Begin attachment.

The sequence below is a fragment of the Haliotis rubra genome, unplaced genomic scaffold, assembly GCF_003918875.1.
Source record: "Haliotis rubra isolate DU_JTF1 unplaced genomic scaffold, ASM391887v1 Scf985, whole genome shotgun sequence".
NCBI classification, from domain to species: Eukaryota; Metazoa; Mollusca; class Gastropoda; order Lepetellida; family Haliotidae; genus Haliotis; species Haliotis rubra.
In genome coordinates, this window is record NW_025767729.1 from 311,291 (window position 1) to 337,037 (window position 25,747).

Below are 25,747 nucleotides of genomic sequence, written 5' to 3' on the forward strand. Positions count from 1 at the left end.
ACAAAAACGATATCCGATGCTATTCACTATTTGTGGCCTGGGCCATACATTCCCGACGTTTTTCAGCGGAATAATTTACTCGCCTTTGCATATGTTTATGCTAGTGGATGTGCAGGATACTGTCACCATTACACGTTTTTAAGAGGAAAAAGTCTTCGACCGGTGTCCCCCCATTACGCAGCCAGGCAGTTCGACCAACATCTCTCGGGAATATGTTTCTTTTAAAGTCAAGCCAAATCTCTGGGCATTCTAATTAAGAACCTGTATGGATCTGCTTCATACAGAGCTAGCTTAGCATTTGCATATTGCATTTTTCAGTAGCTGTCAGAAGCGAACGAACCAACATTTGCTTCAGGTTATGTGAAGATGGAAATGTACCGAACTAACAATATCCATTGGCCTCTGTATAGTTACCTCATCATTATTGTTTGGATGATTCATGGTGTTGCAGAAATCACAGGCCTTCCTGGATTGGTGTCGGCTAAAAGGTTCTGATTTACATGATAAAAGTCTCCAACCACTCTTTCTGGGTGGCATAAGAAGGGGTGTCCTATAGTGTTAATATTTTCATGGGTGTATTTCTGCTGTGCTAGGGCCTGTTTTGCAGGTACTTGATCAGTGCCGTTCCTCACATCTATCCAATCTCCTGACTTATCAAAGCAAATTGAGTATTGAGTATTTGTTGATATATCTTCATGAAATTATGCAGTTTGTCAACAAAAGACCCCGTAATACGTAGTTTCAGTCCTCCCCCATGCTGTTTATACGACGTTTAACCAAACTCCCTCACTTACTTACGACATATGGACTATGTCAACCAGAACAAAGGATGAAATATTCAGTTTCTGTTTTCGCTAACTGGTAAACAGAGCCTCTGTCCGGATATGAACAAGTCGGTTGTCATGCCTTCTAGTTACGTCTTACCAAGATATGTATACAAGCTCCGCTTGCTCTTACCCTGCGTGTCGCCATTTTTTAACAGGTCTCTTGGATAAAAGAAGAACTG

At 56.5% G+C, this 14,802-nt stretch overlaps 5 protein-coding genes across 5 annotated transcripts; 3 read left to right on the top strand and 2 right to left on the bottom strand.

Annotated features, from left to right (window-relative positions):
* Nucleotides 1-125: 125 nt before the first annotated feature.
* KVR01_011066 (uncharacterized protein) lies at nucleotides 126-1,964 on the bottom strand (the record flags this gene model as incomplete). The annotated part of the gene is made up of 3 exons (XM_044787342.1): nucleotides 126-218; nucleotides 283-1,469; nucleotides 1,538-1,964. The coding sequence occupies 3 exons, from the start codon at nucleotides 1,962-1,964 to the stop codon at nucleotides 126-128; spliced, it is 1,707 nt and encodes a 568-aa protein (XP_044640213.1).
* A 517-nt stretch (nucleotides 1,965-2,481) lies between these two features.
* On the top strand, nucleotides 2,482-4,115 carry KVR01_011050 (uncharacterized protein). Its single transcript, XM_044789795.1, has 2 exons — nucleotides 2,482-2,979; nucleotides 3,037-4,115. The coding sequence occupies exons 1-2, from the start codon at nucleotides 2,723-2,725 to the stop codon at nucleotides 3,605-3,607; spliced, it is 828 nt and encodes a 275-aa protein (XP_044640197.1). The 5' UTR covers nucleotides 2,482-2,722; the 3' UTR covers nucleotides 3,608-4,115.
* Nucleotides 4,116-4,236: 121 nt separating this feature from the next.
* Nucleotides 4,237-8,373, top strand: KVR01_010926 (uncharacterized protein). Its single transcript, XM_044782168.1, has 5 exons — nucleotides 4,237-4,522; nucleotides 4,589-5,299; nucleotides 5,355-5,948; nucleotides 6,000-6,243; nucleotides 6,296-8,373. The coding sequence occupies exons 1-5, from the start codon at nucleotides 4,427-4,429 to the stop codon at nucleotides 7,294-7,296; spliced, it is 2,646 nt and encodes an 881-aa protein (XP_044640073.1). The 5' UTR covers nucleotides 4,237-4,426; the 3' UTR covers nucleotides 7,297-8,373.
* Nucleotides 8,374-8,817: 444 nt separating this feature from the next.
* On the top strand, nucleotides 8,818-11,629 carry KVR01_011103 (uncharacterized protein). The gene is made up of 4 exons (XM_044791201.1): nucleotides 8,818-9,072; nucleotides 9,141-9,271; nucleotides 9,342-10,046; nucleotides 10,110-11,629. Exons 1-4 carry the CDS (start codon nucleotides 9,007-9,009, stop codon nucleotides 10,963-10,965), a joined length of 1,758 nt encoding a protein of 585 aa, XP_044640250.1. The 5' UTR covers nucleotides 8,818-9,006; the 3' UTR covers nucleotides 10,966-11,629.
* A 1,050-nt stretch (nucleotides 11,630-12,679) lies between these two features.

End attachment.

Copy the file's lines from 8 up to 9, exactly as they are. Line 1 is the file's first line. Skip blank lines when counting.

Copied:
Annotated features, from left to right (window-relative positions):
* Nucleotides 1-125: 125 nt before the first annotated feature.